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One of the interesting things I’ve got out of this nearly-a-year-now of  Tuesday Night Vego Challenge recipes is how often all that is needed is a bit of pre-thinking to allow fast, easy weeknight vego recipes. I guess it’s because besides eggs, the main vegetarian protein foods are beans or ferments.  Beans from scratch are really really cheap and healthy, but they need you to think of them a day in advance to allow soaking. This recipe uses lentils and brown rice, and needs a full 24 hours of prescience to allow them to soak and lightly ferment. It’s not work – all you have to do is add water – but it is thought.

Dosa are basically a thin, crispy pancake made from a rice and lentil mixture fermented like sourdough. It’s amazing what a difference the fermenting makes to the flavour and the crispy texture, and it also increases the vitamin B and C content.

It’s a staple in southern India, where traditionally it is made with black lentils (vigna mungo).  One day soon I’m going to try growing black lentils.  I’ve never been to India (one day), and I make it with the easier-to-get in Australia red lentils, that I usually have in the pantry.  They make a very pretty pink batter. My sister makes it with green lentils, or mung dal. I think the concept is that it will work with any kind of lentil.

The Recipe:

Makes 6 dosa – enough for 6 kids or 3 big active blokes.

Start a day in advance.

Soak ¾ cup raw brown rice and ¼ cup red lentils in one cup of water overnight or over the day (8 hours or so).

Blend the mixure to make a smooth batter. This is slightly hard work for a food processor, but nothing a decent one can’t handle.  The rice and lentils are well softened by the soaking.

Leave the blended rice and lentils mix in a bowl, covered with a clean cloth, on the benchtop for 12 to 18 hours.  It will expand with a bubbly texture, like bread dough, and smell clean and yeasty.

Add a pinch of salt and a teaspoon of ground cumin to the mix, and enough  water to make a crepe-like batter that will pour, but only just – how much will vary but around ¹/3 cup.

Heat a heavy frypan and add a little oil or traditionally, ghee.  Light olive oil is good for frying like this, because the refining that makes it light (flavoured, not calories) also gives it a higher smoke point and makes it better for frying.

Pour in a sixth of the batter, spreading it by tilting the pan and using the back of a spoon to give a thin pancake about 15 to 20 cm (6 – 8 inches) across.  Cook on a medium-high heat until the pancake is set and golden, then flip and cook the other side.  Add a little more oil and repeat.  If you are making lots, you can have two pans going at once, or make them pikelet size.  If you make them too large (or if you use too much lentil and too little rice, or if you don’t ferment long enough) , they are hard to flip without breaking.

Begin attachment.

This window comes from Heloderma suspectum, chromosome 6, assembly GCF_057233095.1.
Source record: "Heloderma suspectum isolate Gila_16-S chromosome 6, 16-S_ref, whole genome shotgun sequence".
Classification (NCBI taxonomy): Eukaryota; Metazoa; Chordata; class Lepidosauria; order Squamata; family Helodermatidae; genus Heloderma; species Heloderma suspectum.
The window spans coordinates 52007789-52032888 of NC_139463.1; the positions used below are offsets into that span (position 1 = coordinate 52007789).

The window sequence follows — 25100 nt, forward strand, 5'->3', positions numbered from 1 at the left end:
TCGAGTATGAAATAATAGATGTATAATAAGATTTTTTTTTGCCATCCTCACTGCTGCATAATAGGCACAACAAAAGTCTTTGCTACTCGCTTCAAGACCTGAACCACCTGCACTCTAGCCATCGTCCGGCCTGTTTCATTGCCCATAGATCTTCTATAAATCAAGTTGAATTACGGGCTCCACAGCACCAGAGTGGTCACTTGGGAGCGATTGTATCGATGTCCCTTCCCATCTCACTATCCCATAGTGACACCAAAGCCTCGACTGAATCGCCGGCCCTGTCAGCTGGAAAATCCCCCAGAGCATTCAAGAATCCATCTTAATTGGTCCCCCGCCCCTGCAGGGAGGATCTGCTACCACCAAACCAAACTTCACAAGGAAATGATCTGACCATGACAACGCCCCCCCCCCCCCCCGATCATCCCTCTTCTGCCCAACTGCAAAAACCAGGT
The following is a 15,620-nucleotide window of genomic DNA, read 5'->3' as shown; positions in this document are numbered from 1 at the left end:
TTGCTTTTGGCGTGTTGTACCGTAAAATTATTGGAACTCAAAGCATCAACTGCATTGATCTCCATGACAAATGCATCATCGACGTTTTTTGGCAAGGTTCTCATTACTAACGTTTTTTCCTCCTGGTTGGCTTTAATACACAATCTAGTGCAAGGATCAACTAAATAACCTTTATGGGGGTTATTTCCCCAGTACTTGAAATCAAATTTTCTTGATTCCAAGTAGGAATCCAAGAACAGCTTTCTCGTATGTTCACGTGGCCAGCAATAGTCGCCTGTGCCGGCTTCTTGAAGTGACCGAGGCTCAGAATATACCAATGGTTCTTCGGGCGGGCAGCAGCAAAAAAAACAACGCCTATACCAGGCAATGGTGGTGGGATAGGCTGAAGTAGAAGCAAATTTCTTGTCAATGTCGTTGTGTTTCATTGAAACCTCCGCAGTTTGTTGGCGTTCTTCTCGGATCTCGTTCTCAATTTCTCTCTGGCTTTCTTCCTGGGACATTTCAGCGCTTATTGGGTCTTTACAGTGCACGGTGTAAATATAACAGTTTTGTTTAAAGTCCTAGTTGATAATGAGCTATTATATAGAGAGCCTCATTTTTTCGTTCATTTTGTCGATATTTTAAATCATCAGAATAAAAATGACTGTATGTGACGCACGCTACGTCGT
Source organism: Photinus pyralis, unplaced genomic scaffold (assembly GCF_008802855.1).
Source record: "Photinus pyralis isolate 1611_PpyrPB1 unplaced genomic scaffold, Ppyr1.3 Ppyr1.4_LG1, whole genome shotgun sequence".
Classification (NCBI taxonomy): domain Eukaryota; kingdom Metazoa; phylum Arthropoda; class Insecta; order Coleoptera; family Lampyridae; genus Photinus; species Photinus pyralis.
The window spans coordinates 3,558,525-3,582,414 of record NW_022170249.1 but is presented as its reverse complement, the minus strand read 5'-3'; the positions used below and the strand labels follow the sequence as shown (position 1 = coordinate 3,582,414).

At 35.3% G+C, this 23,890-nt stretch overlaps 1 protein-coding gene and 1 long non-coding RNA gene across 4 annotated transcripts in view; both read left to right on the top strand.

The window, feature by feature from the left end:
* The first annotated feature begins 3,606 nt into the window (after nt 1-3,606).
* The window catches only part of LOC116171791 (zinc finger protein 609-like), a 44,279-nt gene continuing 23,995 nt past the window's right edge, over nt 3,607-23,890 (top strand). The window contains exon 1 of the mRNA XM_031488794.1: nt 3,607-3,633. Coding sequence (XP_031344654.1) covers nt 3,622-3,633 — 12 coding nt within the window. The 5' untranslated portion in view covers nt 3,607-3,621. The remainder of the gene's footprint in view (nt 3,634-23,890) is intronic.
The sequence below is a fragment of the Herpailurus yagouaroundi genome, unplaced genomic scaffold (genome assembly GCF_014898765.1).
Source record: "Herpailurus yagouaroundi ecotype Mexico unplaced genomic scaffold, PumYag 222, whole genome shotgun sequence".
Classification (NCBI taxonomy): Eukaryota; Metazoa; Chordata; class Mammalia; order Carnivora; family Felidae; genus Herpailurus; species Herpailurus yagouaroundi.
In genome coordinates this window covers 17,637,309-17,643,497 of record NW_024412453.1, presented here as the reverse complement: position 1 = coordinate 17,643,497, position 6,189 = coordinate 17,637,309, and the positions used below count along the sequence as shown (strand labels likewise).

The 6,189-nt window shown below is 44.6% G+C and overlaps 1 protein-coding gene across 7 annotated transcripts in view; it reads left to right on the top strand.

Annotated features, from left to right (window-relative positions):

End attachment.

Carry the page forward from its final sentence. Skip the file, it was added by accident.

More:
Serve hot with chutney, salsa, pickles or sauces.  I served these with a hot pumpkin chutney, tomato salsa, and the first of many cucumber, mint and yoghurt raitas for the season.



Dhall can seem like a strange choice for breakfast, but some mornings I want something warm and filling that will keep me going till lunch time, but I don’t feel like oats.  This is a simple version with not too many ingredients to strain the before breakfast brain, but enough flavours to be interesting.   Dhall is surprisingly fast and easy – less than 20 minutes from scratch.

The inspiration is turmeric growing in the garden. Turmeric is really hardy and prolific in my sub-tropical climate. The deep orange roots are a super-super-food – a really good source of anti-inflamatory anti-oxidants, and there are several other ingredients on the super-foods list as well.  It is great if you are feeling a bit under the weather or as if your body needs a treat. And the lentils make it a good recipe for low GI, slow release carbohydrates for a day when you need stamina.

The Recipe

This makes one large bowl for a single hungry person, or a couple of smaller bowls.

Put a couple of cups of water on to boil and a heavy pan on to heat up. Into a food processor, put a thumb-sized piece of fresh turmeric (or a teaspoon of dried powder if you can’t get fresh) and a similar amount of fresh ginger and peeled garlic. Add one or two chilis, depending on how hot they are and how hot you like your dhall, and a teaspoon of cummin seeds and one of cracked coriander seeds, or, if you don’t have them, a smaller amount of dried coriander powder. Whizz it with a bit of olive oil to make a paste. (Or, you can use a mortar and pestle to grind the lot together).

Chop an onion and saute it with the spice mix, stirring to keep it from sticking. Add a cup of red lentils and a chopped tomato, and cover with boiling water. You will need to keep stirring occasionally to keep it from sticking and topping up the water until the lentils collapse and the dhall reaches a porridge-like consistency. Add salt to taste and serve in a bowl with a good dollop of plain low fat yoghurt and fresh chopped mint to garnish.